The corms can be lightly dusted with sulphur before being stored in an airy frost-free place until the spring. Do not use plastic bags, or trays for storage. Paper bags, wire mesh trays or cardboard trays are the best.
If you have not got around to growing your own cut flower glads: I am selling bunches from outside my Dovecliff Road home. All proceeds to the Premature Baby Unit in Burton Hospital.
Newsletter - Summer 2002
With lots of early spring sunshine most plot holders were off to a flying start, and drills of peas, broad beans, carrots etc are already well advanced on some plots. Early May is the time to think about sowing more tender subjects like runner beans, marrows, courgettes, sweetcorn etc. Crops such as these can be sown direct into the ground or started off in 3-4inch pots filled with general purpose compost and then placed in a greenhouse or windowsill to germinate. I use this method particularly for sweetcorn and begin to harden them off when they are about 6ins tall. They are planted out in early June. Sweetcorn is wind pollinated and should be planted out in blocks rather than rows to ensure well filled cobs are harvested. I like to put a thick mulch around the plants to prevent moisture loss and reduce the amount of weeding. Cobs are usually ready to harvest around mid August. To appreciate them at their best they should be cooked and eaten shortly after harvesting. They will be much tastier than any you can buy at supermarkets!
Many plot holders find room for at least one or two fruit crops on their plots which seem to thrive in the allotment location. Tom Martin has discovered that producing good fruit crops in our vicinity is not a new phenomenon-
WHY NOT GROW AUTUMN RASPBERRIES?
There is a history of raspberry growing at Rolleston Hall. At the end of the 19th century, the Head Gardener at the Hall was Mr George Woodgate a keen fruit grower who specialised in blackberries and raspberries. In 1896 Woodgate was producing weekly articles as the ‘Hardy Fruit’ correspondent of “The Gardeners’ Chronicle”. A reporter from the “Chronicle” visited Rolleston Hall that year and noted –
“Raspberries are likewise very satisfactory in this garden, where the cool stiff soil so meets their requirements; and there is an excellent new plantation of the variety Superlative.”
An old lady who, as a child, lived in a house in the gardens in the 1920’s also remembers raspberries. In particular she recalls white raspberries being grown for Lady Mosley.
Allotment rules restrict fruit trees to small trained varieties but it is an excellent site for establishing small plots of soft fruit.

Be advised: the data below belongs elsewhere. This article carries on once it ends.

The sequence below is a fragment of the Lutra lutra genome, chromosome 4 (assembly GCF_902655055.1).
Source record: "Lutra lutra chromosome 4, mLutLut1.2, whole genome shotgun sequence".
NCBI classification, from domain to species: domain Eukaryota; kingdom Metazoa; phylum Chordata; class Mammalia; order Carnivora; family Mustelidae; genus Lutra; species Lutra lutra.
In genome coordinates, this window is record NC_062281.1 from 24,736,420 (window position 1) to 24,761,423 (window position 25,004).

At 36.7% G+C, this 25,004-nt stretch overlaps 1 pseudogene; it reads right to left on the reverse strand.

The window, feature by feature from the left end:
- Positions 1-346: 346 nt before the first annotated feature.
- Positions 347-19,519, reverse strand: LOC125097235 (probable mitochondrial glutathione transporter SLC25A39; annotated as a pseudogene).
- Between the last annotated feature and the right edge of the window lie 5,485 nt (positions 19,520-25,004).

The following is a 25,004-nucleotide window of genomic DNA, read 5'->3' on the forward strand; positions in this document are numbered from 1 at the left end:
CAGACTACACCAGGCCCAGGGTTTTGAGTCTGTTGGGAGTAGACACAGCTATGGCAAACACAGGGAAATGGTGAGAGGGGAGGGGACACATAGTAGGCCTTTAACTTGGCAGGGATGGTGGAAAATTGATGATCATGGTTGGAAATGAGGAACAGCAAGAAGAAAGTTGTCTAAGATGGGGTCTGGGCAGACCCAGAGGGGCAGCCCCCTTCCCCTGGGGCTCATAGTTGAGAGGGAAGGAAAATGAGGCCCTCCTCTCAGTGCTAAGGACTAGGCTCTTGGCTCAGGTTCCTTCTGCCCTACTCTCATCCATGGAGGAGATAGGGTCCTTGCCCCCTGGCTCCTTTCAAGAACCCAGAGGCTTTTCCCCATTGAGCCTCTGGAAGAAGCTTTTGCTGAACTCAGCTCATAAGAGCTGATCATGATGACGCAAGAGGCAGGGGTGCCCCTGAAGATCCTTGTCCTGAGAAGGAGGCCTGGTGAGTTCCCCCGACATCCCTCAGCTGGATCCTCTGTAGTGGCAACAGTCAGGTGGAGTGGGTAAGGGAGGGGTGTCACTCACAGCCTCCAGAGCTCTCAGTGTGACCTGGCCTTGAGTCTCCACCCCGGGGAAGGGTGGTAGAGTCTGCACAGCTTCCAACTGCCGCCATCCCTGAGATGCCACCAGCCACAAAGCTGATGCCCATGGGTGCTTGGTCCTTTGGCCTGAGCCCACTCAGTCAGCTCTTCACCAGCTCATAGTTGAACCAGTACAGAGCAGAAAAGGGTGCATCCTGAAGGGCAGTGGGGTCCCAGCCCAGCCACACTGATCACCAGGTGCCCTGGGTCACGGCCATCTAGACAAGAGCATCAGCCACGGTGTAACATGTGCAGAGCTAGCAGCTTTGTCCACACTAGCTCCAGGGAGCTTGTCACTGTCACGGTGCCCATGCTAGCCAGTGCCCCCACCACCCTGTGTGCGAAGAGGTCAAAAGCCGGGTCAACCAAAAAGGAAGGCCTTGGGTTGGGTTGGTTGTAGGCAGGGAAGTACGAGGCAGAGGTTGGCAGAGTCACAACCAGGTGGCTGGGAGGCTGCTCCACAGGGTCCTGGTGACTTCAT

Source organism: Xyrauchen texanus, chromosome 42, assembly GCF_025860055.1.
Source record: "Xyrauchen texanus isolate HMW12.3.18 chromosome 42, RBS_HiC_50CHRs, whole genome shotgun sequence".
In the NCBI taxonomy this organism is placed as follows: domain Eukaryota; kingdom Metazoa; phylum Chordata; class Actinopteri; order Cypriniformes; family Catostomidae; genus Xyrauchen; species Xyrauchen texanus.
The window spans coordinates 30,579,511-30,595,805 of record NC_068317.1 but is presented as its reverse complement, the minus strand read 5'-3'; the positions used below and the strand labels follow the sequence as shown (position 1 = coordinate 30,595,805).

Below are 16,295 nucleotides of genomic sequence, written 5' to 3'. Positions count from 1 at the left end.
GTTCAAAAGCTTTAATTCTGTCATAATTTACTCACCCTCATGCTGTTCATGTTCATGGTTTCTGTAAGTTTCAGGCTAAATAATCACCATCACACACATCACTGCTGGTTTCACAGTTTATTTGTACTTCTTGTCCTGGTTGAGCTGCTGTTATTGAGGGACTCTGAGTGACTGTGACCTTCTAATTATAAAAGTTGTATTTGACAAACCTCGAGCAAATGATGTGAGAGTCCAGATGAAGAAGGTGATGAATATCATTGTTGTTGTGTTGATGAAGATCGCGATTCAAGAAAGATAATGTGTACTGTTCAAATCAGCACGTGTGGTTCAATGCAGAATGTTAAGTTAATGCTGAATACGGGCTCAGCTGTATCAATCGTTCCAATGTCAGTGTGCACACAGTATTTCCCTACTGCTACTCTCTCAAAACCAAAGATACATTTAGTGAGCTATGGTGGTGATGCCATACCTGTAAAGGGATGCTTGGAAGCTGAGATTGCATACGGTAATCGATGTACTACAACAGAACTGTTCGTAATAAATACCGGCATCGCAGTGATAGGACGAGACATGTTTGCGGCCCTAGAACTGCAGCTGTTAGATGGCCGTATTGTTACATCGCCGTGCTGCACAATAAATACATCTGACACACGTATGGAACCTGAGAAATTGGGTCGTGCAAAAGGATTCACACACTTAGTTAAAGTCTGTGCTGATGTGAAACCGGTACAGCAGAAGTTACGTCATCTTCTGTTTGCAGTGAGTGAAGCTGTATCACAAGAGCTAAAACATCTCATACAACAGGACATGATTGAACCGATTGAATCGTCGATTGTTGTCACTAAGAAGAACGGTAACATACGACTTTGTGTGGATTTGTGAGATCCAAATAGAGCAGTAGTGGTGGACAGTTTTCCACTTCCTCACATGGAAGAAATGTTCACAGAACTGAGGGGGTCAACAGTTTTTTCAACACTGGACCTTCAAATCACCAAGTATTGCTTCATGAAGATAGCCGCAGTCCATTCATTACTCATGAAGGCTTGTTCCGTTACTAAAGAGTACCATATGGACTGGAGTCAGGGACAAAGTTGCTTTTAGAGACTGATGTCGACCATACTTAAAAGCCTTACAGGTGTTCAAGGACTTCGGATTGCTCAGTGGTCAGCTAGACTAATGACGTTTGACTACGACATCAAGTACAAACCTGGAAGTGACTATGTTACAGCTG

Raspberries come in two main types –Early summer fruiting varieties, where the fruit is borne on canes grown the previous year and autumn fruiting varieties, where the fruit is borne on the current years’ canes.
Both types are well worth growing but, with the ready availability of summer raspberries from local ‘Pick your Own’ farms such as Ward’s at Anslow, one has to decide if there are higher priorities for the space.
There has been considerable development in autumn fruiting varieties in recent years and at around £12 for 10 canes from a reputable nursery, a modest investment can soon provide a good cropping bed of plants. Rather surprisingly, autumn raspberries have been grown on the allotments for several years without the need for netting. Although birds tend to take one or two of the first ripening berries they appear to leave the bulk of the crop alone.
Raspberry canes are available November to February and are very easy fruits to grow, with two caveats -
· They dislike heavy waterlogged soil
· They need regular watering during the first spring after planting.
A well-prepared plot will crop for 10 years. Once planted raspberries require minimum cultivation – just mulching and light hoeing to keep weed-free. Autumn fruiting varieties are cut to 2 inches from the ground in February and the strongest new growths selected for cropping.
Autumn varieties to look for include –
Older varieties: September, Zeva,Heritage (probably the latest of all, will pick until November in an open season).
Newer varieties: Autumn Bliss, Glen Magna
Returning to white raspberries –The original white raspberry favoured by Lady Mosley is no longer available commercially because of virus infection. Also, probably it was never ‘white’ but a pale yellow when ripe. No yellow raspberries are available for certification as virus free but they do have a very good sweet flavour. The standard autumn variety is ‘Fallgold’ and John Marshall was so impressed with the flavour of the crop on Plot 13 that a new planting has appeared on Plot 7A.